3. David McKinnon on Forlan with a score of 70.804% at the Australian Dressage Championships CDI-W on 13 October. Well, it was all action and David McKinnon on Forlan had his first CDI-W start and answered lots of questions. David and Forlan have been going really well in national competitions and the question was, could he maintain this form at an international show with top-of-the-range international judges? Yep is the answer, and not only that, he got in amongst the top end of the fiercest of competitions ever in Australia in Grand Prix. Can David improve on this score? I think the answer is a resounding yes. Just where is this amazing battle going to end up? Well, certainly way, way beyond any performances that have ever been seen in Australia. I think for those of us looking on, we need to appreciate how lucky we are to be witnessing the reinvention of Australian dressage and the emergence of new Australian superstars.

“How lucky we are
to be witnessing the
reinvention of Australian dressage…”

4. Simone Pearce on Immerdale with a score of 70.717% at the Ornago CDI3* in Italy on 29 September. Simone has piloted Immerdale to this score at this horse’s very first international dressage show. Simone was very quick to reinstate herself as one of Australia’s best ever performing dressage riders after giving up the ride on Fiderdance when she moved on from Gestüt Bonhomme. Well, the Australian-based riders have also really responded, and Simone has incredibly found herself slipping down the leaderboard from No. 2, which she claimed just four weeks ago, to No. 4 this month. Simone will, of course, respond and she does have some big cards up her sleeve, including Destano with whom she is the Australian record holder of the highest Grand Prix score ever of 76.261% at Brno CDI3* in the Czech Republic on 28 August 2020. Holy smoke! What will the Australian dressage team look like if Simone comes back with a score something like that? The best that Australia has ever done is sixth place as a dressage team at the Sydney 2000 Olympics. I think beyond any glimmer of rational hope six months ago, Australia just might line itself up for a fifth or even maybe a fourth team place at the Paris Olympics. That would be 100% not even dreamt about until maybe now. With the 2032 Brisbane Olympics on the horizon, a Paris performance of this magnitude would definitely make the thought of Australia medalling in nine years’ time doable! That so changes everything.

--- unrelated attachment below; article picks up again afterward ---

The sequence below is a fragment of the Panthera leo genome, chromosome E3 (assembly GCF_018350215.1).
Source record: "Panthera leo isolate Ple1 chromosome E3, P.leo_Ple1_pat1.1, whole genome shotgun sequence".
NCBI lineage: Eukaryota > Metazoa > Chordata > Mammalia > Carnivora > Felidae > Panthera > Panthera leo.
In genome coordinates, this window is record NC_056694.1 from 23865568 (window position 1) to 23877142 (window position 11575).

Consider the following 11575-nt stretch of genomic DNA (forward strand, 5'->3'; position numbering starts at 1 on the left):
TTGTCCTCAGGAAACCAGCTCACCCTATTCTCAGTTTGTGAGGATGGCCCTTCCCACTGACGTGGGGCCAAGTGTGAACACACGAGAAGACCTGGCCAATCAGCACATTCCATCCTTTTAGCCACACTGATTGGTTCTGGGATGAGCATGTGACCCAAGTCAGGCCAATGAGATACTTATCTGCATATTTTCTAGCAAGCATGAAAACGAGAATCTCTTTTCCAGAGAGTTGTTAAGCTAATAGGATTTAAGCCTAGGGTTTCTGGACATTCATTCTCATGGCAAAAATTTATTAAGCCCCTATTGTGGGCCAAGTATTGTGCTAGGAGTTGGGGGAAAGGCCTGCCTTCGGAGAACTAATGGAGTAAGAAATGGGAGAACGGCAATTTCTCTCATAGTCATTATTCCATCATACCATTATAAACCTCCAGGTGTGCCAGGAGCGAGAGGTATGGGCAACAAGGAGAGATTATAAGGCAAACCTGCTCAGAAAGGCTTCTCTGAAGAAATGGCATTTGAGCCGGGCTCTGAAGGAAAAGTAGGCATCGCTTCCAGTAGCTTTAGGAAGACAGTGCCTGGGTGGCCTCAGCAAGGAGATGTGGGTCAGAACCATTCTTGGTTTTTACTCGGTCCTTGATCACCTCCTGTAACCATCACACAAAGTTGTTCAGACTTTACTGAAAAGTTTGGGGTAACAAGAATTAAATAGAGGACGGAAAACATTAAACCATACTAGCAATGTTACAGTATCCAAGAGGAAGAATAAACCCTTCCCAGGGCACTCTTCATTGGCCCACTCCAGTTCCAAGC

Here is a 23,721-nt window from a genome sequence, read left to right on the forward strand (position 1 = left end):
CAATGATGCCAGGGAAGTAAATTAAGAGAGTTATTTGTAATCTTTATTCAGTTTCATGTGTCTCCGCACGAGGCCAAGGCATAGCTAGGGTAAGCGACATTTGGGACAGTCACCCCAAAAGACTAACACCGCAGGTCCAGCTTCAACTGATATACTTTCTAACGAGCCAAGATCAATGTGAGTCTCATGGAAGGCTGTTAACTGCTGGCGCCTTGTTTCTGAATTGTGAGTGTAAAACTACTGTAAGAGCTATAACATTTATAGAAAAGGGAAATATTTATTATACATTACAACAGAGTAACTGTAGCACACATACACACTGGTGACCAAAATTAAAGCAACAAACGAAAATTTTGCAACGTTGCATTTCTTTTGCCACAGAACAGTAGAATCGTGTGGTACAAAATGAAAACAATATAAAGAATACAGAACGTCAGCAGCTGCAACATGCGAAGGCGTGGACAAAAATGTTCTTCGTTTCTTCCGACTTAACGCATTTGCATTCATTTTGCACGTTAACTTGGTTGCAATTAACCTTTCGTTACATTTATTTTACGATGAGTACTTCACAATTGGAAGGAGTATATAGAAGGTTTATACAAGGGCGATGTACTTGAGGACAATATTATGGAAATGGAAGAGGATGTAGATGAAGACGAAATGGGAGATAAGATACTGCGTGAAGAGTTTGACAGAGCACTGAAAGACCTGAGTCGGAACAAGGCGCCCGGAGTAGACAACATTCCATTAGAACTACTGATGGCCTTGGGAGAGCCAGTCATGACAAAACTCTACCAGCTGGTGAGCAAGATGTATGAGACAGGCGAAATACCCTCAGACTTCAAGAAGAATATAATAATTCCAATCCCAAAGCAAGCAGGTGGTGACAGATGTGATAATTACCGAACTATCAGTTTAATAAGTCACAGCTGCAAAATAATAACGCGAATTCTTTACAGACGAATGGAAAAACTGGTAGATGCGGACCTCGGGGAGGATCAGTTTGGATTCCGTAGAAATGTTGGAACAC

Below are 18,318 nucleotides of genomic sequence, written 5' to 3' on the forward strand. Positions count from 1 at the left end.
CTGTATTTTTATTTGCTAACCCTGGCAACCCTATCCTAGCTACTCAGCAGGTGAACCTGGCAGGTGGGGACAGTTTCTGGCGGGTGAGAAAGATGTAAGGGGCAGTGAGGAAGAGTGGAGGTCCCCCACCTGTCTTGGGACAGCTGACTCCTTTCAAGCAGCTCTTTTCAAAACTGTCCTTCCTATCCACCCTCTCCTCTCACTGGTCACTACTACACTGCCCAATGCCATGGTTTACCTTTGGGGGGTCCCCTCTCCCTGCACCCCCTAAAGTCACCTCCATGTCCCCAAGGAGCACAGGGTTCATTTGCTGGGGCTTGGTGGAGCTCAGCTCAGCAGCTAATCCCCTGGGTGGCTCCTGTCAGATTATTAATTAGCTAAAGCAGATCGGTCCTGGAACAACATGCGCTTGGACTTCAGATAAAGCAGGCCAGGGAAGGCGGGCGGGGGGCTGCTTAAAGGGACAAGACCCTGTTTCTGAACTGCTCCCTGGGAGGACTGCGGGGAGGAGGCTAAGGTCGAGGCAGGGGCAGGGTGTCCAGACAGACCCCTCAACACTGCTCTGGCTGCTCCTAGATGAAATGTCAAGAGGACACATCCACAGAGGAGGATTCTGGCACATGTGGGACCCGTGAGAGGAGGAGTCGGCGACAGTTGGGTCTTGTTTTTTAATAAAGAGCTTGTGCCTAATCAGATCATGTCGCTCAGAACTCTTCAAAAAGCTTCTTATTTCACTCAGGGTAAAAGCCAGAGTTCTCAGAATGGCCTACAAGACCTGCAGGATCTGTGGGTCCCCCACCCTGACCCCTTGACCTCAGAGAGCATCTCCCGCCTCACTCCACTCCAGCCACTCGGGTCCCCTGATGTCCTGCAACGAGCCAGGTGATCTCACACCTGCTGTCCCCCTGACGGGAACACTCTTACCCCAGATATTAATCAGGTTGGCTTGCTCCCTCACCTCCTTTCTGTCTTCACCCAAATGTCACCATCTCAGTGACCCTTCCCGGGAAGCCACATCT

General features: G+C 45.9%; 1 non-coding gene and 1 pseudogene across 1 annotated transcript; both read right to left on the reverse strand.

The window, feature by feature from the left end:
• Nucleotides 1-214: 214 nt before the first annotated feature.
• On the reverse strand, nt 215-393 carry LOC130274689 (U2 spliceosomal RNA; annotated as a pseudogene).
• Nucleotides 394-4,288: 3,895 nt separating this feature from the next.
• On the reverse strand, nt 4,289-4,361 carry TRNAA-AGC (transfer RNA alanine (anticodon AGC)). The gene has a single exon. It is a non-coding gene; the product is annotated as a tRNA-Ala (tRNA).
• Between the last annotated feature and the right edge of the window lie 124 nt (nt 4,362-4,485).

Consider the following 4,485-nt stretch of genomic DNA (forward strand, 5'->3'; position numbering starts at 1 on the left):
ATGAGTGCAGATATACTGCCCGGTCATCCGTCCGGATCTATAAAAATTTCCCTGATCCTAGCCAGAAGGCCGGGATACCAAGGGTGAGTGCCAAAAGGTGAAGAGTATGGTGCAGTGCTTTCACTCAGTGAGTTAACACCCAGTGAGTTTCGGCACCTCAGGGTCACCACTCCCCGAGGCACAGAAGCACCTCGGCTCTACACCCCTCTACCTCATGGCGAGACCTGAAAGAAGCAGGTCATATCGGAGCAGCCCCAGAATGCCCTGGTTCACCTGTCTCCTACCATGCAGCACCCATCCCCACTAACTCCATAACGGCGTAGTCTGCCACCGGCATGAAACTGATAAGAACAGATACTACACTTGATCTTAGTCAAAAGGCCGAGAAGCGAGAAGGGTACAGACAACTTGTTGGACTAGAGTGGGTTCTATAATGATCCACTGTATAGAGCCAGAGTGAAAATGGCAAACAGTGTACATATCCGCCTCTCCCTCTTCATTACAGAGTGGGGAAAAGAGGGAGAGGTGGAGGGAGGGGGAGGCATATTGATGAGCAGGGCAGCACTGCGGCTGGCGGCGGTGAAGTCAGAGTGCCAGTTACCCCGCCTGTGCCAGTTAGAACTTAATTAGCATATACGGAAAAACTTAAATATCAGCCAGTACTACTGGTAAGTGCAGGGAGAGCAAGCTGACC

5. Jayden Brown on WillingaPark Quincy B with a score of 69.804% at Hartpury CDI3* in England on 7 July 2023. Jayden and Quincy B do have a score of 70.957% in a national-level Grand Prix which does not count for Paris qualifying or Australian team selection. It does, however, indicate that Jayden is on the move. Right now, Jayden has moved from No. 3 to No. 5. Whoops! The wrong way. The Australian momentum has taken everyone by surprise, and this was so unexpected. This will be so healthy for Australia if Jayden can respond and become part of what looks like a hurtling Australian momentum where the top group of riders are banding together and creating a peloton-type effect.

6. William Matthew on Mysterious Star with a score of 69.174% at Exloo CDI3* in Holland on 4 May 2023. Will is out and about doing very well in really big CDI4* competitions in Europe. Last month Will was ranked No. 5, however, he has slipped one position this month. As I explained last month, Will has so far adopted a bit of a different approach to his Olympic campaign for riders based in the northern hemisphere. Ordinarily, our Australian riders based overseas tend to seek out smaller international competitions where it is thought that maybe it is a little easier to get higher scores. However, Will and Mysterious Star have mainly competed at the bigger shows. This will take extremely careful analysis at the end of the day by the Australian selectors. This subjectivity is not something that this column is dealing with, however, it is a very interesting point.

7. Jayden Brown again, this time on WillingaPark Sky Diamond, who have a score of 68.609% at Hickstead CDI3* in England on 13 May 2023. Jayden riding WillingaPark Sky Diamond did represent Australia at the FEI World Championships last year in Denmark so this is a very serious combination. To qualify for the Australian team last year, Jayden and WillingaPark Sky Diamond had a top score of 69.674%. This was gained about 20 months ago and was good enough to make the Australian team. This is amazing how fast Australian dressage is changing right this moment. All four of the top Australian riders as of this moment are above 70%. Now I am sure Jayden will respond and that is also super exciting.